Having repeatedly come up short, the plaintiffs in an excessive fee case are trying again.
The plaintiffs in this case have been at it since February 2016, when they, represented by the St. Louis-based litigation powerhouse Schlichter, Bogard & Denton, first challenged the $19 billion Chevron plan’s decision to offer the Vanguard Prime Money Market Fund, rather than a lower-cost and better-performing stable value fund.
The suit claims that the plan’s investment policy statement (IPS) required the plan fiduciaries to “[u]nderstand the risk and return characteristics of each investment option” in the plan and to offer one investment option that will “provide a high degree of safety and capital preservation.” The IPS also required the plan fiduciaries to “seek maximum current income … consistent with preservation of capital and liquidity.” Moreover, while the Chevron plan moved to lower-priced share classes in 2012, the suit claims that those options were available to the plan “many years” before the plan made those changes.
In June 2017, Judge Phyllis J. Hamilton of the U.S. District Court for the Northern District of California rejected the claims (again) for failure to state a claim – as she had the previous August, when she also granted defendants’ motion to dismiss the complaint for failure to state a claim, but allowed the plaintiffs to amend their complaint and repetition, which they did a month later. But in that 2017 ruling, where she dismissed the claims “with prejudice,” Judge Hamilton called the plaintiffs’ claims “entirely speculative” and “unsupported by any facts.”
Then in November 2018, the plaintiffs appealed that decision – again unsuccessfully. The appellate court noted that dismissal of a complaint was “appropriate if it fails to "state a claim to relief that is plausible on its face,” that it must allege 'factual content that allows the court to draw the reasonable inference that the defendant is liable for the misconduct alleged,” and that where there are "two possible explanations, only one of which can be true and only one of which results in liability, plaintiff cannot offer allegations that are 'merely consistent with' [its] favored explanation but are also consistent with the alternative explanation."
Applying that plausibility standard, the court found that the facts alleged, viewed in the light most favorable to plaintiff White, were “insufficient to support a plausible inference of breach of the duty of loyalty, breach of the duty of prudence, or that a prohibited transaction took place. Rather, as to each count, the allegations showed only that Chevron could have chosen different vehicles for investment that performed better during the relevant period, or sought lower fees for administration of the fund,” and held that the plaintiffs failed to state a claim for breach of fiduciary duty.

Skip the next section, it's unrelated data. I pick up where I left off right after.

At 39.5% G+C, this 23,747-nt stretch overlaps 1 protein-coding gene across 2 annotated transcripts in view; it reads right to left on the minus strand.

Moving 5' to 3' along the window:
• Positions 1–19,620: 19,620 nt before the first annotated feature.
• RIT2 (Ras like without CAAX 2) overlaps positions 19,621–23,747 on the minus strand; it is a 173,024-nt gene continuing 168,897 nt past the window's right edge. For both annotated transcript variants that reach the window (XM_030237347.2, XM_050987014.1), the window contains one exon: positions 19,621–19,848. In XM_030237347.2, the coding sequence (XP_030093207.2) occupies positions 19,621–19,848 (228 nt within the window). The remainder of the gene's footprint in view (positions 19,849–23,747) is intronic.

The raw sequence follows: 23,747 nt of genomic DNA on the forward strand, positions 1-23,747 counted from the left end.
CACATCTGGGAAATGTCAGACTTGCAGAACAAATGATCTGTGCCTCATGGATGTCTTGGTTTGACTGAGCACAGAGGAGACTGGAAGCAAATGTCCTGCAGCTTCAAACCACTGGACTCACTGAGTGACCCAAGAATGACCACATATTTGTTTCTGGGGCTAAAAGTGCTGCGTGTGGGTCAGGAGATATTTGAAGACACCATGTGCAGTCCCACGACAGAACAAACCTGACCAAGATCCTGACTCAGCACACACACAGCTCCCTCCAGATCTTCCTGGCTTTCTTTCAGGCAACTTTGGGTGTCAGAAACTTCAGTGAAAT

The court also held that the prohibited transaction claim was time-barred “because the transaction alleged to have violated the statute — hiring Vanguard — is alleged to have occurred in 2002, and this action was not commenced until 2016.”
En Banc ‘Bid’
Now those plaintiffs have asked the full (en banc) Ninth Circuit to consider their case, arguing that the three-judge panel improperly held their claims to a strict pleading standard that conflicted with other decisions from the Ninth Circuit and other appeals courts.
The plaintiffs also argue that their case “…presents a question of exceptional importance over a rule of national application for which there is an overriding need for national uniformity, namely, the proper pleading standards to apply to a fiduciary breach claim under the Employee Retirement Income Security Act (ERISA),” specifically, is it sufficient for an ERISA plaintiff to allege indirectly that a fiduciary process was tainted by lack of effort, competence, or loyalty? The plaintiffs argue that the Seventh and Eighth Circuits hold it is, and that the Fifth Circuit and the Ninth “agree with the principles underlying those decisions” – and thus that the previous Chevron decision is in conflict, not only with those decisions, but with decisions in the Ninth Circuit itself. “The panel imposed the wrong standard, an impermissibly strict standard, which the Court en banc should correct,” they argue.
The case is Charles E. White et al. v. Chevron Corp. et al., case number 17-16208, in the U.S. Court of Appeals for the Ninth Circuit.